History of NIH Funding
The National Institutes of Health (NIH) is the primary government agency responsible for overseeing the federal government’s investment in early stage biomedical and health related-research. Comprised of 27 different centers, the NIH conducts research through their Intramural Research Program (IRP) and Extramural Research Program.
The NIH’s funding comes from the annual Departments of Labor, Health and Human Services, and Education, and Related Agencies Appropriations Act, which must be approved by Congress. To begin the process, the NIH submits a budget request to the Department of Health and Human Services (HHS) which is then included in the HHS budget. HHS eventually submits the budget request to the Office of Management and Budget (OMB), which determines the final scope and specific allocations in accordance with the President’s budget. The Presidents proposed budget is sent to Congress in February, which begins the congressional budget process with final votes for approval coming in the fall.
Congress plays an active role in deciding the NIH budget. In addition to approving the budget through the Appropriations Bill, Congress has allocated funds for specific research projects based large-scale national health needs. This includes cancer research in the 1970s, HIV/AIDS research in the 1980s and more recently commitments to precision medicine and Alzheimer’s research.
Funding Through the Years
In 1938 the NIH received its first appropriation of $464,000 for the National Cancer Institute. Since then, the budget has steadily increased, but from 1999 through 2003, Congress recognized the national commitment to critical research was lagging and nearly doubled the NIH’s overall budget, from $15.6 billion to $27.1 billion.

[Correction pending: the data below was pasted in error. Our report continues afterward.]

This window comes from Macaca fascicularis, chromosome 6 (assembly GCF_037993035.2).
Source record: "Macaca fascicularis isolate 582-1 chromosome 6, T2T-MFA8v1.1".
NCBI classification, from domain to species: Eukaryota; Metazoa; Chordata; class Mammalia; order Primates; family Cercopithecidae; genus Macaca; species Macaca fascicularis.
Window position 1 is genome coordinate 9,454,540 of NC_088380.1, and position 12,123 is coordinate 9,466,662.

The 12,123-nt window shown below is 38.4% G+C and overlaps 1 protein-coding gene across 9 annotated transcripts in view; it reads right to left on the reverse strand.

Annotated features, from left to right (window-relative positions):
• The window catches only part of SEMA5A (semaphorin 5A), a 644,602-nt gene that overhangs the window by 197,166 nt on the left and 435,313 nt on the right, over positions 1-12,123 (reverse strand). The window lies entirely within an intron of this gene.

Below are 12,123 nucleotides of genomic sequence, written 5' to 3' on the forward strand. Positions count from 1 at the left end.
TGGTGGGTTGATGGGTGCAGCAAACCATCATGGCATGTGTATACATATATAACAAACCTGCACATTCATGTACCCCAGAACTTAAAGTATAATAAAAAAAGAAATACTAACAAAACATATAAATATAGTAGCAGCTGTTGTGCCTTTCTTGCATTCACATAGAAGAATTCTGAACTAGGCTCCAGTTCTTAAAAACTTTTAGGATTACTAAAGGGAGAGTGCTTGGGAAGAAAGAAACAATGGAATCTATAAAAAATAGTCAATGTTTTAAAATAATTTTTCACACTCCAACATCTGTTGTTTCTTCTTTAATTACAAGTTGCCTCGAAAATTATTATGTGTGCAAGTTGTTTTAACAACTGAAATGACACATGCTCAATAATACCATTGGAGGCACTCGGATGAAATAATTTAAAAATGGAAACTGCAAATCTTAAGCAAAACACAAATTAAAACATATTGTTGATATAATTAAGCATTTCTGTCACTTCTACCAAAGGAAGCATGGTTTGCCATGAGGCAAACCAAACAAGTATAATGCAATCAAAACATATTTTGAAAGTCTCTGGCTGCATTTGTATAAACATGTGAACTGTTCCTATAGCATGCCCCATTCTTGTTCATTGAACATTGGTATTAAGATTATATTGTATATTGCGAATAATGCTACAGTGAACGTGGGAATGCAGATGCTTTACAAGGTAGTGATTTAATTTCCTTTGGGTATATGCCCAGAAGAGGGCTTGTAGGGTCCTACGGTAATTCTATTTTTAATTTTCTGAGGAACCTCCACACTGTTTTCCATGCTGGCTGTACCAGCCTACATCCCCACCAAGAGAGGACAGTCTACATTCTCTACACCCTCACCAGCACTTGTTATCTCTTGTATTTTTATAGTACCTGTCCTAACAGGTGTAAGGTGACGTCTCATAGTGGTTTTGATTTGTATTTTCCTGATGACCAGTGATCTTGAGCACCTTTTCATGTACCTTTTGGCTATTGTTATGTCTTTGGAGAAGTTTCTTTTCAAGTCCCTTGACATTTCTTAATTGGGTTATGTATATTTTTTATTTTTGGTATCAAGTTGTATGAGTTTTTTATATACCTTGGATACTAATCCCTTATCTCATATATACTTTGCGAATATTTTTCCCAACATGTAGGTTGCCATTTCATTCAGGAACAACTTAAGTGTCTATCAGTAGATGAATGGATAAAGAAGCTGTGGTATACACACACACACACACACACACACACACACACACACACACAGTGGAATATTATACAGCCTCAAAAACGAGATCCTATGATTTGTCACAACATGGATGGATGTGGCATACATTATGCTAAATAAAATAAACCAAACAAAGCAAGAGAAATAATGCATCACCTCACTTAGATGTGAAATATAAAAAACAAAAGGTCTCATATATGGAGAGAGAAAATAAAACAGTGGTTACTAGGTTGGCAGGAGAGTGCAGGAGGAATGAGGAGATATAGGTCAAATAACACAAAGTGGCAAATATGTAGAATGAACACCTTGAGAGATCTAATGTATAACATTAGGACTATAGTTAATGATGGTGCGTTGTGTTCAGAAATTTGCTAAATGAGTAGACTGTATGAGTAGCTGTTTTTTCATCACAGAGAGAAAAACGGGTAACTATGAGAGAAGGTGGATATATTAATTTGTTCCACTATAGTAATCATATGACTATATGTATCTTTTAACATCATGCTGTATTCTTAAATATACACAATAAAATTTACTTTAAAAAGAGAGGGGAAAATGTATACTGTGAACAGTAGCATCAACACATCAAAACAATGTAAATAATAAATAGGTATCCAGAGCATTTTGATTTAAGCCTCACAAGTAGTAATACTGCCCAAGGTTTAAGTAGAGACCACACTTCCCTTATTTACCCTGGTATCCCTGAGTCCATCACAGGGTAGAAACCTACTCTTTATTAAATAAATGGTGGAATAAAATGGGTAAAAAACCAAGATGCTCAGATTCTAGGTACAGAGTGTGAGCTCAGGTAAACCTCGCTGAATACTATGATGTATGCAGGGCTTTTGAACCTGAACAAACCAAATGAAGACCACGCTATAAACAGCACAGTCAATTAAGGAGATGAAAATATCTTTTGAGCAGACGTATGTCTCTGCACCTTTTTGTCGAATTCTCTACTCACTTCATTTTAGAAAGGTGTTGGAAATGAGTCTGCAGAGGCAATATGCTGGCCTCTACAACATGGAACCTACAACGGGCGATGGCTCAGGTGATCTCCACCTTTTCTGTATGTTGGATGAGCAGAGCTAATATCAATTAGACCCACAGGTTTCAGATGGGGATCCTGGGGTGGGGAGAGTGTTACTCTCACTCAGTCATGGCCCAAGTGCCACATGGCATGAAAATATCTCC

Since 2003 funding for the NIH has not kept up with inflation. In 2010 the agency saw a peak of $30.9 billion, but then dropped to $30.6 billion, $30.8 billion and $29.3 respectively in 2011, 2012 and 2013 before seeing a slight bump in 2016 to $32.3 billion. If NIH’s budget had kept up with inflation the 2016 budget would have been $35.43 billion. In December 2016, Congress passed and President Obama signed the 21st Century Cures Act, which dedicated $4.8 billion to the National Institutes of Health for precision medicine and biomedical research. While impressive, the increases were not guaranteed and need to be appropriated each year by Congress.
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